Previously I deployed a KMS solution within my VMware Home Lab. Everything was working great until I accidentally powered off my entire Home Lab. When I did this several of my VMs were locked, even though I had powered everything back up, and my KMS was up and running. This proved to be a very good learning experience since I was able to learn a lot during my resolution of the issue.
In this blog post, I will show how easy it is to upgrade a PowerProtect Virtual Instance running within VMware. If you have ever administered Avamar before, you know just how painful it can be to upgrade.
In a previous blog post, I stated how to deploy DellEMC PowerProtect. However, once PowerProtect is deployed you must add a workload in order to start protecting data. In this blog post, I will show you the steps required in order to protect VM workloads within VMware.
PowerProtect is a Software defined data management software from DellEMC. It comes in two different variants, a hardware appliance with storage and a Virtual edition. The Virtual Edition must be pointed to a Data Domain. This software has been written from the ground up, and mainly competes against Rubrik and Cohesity. PowerProtect uses protection policies to protect assets. This software has been written from the ground up, and appears to have address a lot of the shortcomings that newer backup vendors poke DellEMC for. Personally (my open unofficial opinion), I believe this solution will eventually replace traditional Avamar/Data Domain/IDPA.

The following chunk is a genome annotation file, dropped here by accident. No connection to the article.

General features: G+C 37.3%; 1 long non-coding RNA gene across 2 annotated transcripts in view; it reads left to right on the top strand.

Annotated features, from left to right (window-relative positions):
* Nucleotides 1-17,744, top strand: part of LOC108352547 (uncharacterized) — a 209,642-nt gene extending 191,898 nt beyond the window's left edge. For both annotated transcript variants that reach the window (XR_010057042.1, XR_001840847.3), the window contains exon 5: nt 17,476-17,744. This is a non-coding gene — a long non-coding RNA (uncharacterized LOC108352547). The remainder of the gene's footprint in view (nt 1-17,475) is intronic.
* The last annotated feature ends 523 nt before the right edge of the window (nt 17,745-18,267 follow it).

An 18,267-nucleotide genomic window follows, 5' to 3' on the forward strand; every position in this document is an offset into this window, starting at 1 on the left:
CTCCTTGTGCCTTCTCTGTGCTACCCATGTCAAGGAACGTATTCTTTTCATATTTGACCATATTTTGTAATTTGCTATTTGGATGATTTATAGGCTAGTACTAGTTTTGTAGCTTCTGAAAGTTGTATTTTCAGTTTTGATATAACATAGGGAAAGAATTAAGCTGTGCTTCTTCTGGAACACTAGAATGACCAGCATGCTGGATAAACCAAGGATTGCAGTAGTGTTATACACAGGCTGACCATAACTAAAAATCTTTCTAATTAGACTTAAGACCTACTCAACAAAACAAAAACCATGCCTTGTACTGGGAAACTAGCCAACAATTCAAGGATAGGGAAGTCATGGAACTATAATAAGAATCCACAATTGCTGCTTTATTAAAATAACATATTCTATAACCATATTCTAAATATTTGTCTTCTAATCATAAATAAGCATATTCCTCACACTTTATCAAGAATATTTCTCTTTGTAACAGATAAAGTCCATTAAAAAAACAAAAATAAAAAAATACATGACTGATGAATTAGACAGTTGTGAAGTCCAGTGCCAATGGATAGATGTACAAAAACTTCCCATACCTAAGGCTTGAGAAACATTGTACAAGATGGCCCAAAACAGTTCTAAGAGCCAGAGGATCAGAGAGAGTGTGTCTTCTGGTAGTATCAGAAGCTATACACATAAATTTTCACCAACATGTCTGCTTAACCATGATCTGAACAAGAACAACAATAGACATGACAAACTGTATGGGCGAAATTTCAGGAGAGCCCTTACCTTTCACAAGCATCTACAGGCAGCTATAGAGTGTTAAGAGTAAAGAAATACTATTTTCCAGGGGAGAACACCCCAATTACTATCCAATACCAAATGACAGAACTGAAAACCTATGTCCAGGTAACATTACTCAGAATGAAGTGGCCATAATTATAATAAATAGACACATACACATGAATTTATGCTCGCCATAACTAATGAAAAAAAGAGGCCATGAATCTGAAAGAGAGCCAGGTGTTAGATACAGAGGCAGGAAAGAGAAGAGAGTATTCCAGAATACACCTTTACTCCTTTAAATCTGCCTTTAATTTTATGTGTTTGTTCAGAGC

How to: Enabling vSphere/vSAN Encryption
Previously, I wrote a blog post on how to configure vSAN/vSphere encryption. This was just the first step of a two step process. The first step, as previously stated, was how to deploy and configure the KMS Keystore. Without the KMS Keystore, encryption can’t occur. However once that is deployed, enabling vSphere/vSAN encryption is as simple as toggling a switch! Check out this post before proceeding.
Well the day is finally here, the day that I can share that I’ve successfully purchased my very own HomeLab! This has been a source of struggle for me, since I’ve always wanted a HomeLab. I entertained and researched various setups, including the Intel NUC. During my search I came across the SuperMicro E300-8D, which supports up to 128GB of RAM. For more information on the E300-8D, check out SuperMicro’s Website. It was the perfect price point and it allowed me to get the most out of my investment. It fit what I was looking for, which was a small footprint server that didn’t require much power. Additionally I wanted something quiet. While some have complained about the noise, I don’t believe it’s an issue with the stock fans, so long that it isn’t located within a sleeping area. The Server is setup in my Home Office. I also wanted to ensure I had plenty of memory so that I wouldn’t have any issues when provisioning a nested ESXi vSAN Lab.
In my opinion, one of the best features within the 6.5 vCenter Server Appliance is the ability to perform backups from the appliance itself (natively). No agents, snapshots or scripts required. It really is quite simple, and I’m glad VMware added this additional feature. How many times have you heard someone explain the importance of backups?